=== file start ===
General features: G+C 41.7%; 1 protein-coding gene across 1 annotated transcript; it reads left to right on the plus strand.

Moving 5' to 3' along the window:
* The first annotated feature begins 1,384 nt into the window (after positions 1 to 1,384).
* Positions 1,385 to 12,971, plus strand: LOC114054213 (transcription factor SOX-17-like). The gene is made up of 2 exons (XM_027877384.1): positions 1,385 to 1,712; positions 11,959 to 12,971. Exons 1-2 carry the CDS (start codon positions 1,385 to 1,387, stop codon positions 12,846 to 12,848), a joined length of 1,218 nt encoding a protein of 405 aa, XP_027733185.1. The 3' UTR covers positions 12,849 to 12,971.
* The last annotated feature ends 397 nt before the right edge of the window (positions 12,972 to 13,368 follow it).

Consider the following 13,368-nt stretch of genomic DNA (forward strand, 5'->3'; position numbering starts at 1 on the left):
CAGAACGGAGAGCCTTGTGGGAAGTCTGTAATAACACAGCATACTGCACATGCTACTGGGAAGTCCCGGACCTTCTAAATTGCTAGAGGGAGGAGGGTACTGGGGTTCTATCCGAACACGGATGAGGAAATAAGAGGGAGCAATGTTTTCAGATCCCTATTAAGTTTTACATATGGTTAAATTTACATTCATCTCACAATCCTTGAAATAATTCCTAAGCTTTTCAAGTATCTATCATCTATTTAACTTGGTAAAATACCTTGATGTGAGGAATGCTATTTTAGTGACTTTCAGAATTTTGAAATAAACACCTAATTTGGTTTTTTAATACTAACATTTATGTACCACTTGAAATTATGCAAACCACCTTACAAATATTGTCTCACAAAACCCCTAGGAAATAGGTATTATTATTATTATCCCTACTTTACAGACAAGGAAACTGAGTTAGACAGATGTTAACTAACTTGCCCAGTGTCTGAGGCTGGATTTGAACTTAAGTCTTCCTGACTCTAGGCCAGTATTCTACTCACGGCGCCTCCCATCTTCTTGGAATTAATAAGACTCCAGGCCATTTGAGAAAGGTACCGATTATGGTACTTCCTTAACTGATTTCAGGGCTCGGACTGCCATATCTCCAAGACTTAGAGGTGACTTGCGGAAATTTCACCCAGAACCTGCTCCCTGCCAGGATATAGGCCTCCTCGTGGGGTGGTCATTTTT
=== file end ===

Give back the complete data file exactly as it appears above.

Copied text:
General features: G+C 41.7%; 1 protein-coding gene across 1 annotated transcript; it reads left to right on the plus strand.

Moving 5' to 3' along the window:
* The first annotated feature begins 1,384 nt into the window (after positions 1 to 1,384).
* Positions 1,385 to 12,971, plus strand: LOC114054213 (transcription factor SOX-17-like). The gene is made up of 2 exons (XM_027877384.1): positions 1,385 to 1,712; positions 11,959 to 12,971. Exons 1-2 carry the CDS (start codon positions 1,385 to 1,387, stop codon positions 12,846 to 12,848), a joined length of 1,218 nt encoding a protein of 405 aa, XP_027733185.1. The 3' UTR covers positions 12,849 to 12,971.
* The last annotated feature ends 397 nt before the right edge of the window (positions 12,972 to 13,368 follow it).

Consider the following 13,368-nt stretch of genomic DNA (forward strand, 5'->3'; position numbering starts at 1 on the left):
CAGAACGGAGAGCCTTGTGGGAAGTCTGTAATAACACAGCATACTGCACATGCTACTGGGAAGTCCCGGACCTTCTAAATTGCTAGAGGGAGGAGGGTACTGGGGTTCTATCCGAACACGGATGAGGAAATAAGAGGGAGCAATGTTTTCAGATCCCTATTAAGTTTTACATATGGTTAAATTTACATTCATCTCACAATCCTTGAAATAATTCCTAAGCTTTTCAAGTATCTATCATCTATTTAACTTGGTAAAATACCTTGATGTGAGGAATGCTATTTTAGTGACTTTCAGAATTTTGAAATAAACACCTAATTTGGTTTTTTAATACTAACATTTATGTACCACTTGAAATTATGCAAACCACCTTACAAATATTGTCTCACAAAACCCCTAGGAAATAGGTATTATTATTATTATCCCTACTTTACAGACAAGGAAACTGAGTTAGACAGATGTTAACTAACTTGCCCAGTGTCTGAGGCTGGATTTGAACTTAAGTCTTCCTGACTCTAGGCCAGTATTCTACTCACGGCGCCTCCCATCTTCTTGGAATTAATAAGACTCCAGGCCATTTGAGAAAGGTACCGATTATGGTACTTCCTTAACTGATTTCAGGGCTCGGACTGCCATATCTCCAAGACTTAGAGGTGACTTGCGGAAATTTCACCCAGAACCTGCTCCCTGCCAGGATATAGGCCTCCTCGTGGGGTGGTCATTTTT